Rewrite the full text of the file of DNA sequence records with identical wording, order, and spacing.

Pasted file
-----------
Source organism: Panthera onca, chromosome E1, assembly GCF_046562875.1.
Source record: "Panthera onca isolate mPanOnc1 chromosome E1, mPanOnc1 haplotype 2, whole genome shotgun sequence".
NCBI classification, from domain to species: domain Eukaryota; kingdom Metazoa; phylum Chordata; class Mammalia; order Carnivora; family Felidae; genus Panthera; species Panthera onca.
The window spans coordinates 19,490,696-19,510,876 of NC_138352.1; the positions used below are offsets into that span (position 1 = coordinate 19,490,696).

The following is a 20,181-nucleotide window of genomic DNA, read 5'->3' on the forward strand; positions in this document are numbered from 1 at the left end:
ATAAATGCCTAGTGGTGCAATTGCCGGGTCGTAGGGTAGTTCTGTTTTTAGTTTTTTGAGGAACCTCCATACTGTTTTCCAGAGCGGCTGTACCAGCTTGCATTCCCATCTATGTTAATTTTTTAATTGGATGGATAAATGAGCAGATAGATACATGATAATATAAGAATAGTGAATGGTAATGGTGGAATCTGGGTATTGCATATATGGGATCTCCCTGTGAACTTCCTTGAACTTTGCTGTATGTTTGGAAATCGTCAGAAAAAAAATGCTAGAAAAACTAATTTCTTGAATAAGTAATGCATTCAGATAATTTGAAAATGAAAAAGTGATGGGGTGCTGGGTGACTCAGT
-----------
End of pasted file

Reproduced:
Source organism: Panthera onca, chromosome E1, assembly GCF_046562875.1.
Source record: "Panthera onca isolate mPanOnc1 chromosome E1, mPanOnc1 haplotype 2, whole genome shotgun sequence".
NCBI classification, from domain to species: domain Eukaryota; kingdom Metazoa; phylum Chordata; class Mammalia; order Carnivora; family Felidae; genus Panthera; species Panthera onca.
The window spans coordinates 19,490,696-19,510,876 of NC_138352.1; the positions used below are offsets into that span (position 1 = coordinate 19,490,696).

The following is a 20,181-nucleotide window of genomic DNA, read 5'->3' on the forward strand; positions in this document are numbered from 1 at the left end:
ATAAATGCCTAGTGGTGCAATTGCCGGGTCGTAGGGTAGTTCTGTTTTTAGTTTTTTGAGGAACCTCCATACTGTTTTCCAGAGCGGCTGTACCAGCTTGCATTCCCATCTATGTTAATTTTTTAATTGGATGGATAAATGAGCAGATAGATACATGATAATATAAGAATAGTGAATGGTAATGGTGGAATCTGGGTATTGCATATATGGGATCTCCCTGTGAACTTCCTTGAACTTTGCTGTATGTTTGGAAATCGTCAGAAAAAAAATGCTAGAAAAACTAATTTCTTGAATAAGTAATGCATTCAGATAATTTGAAAATGAAAAAGTGATGGGGTGCTGGGTGACTCAGT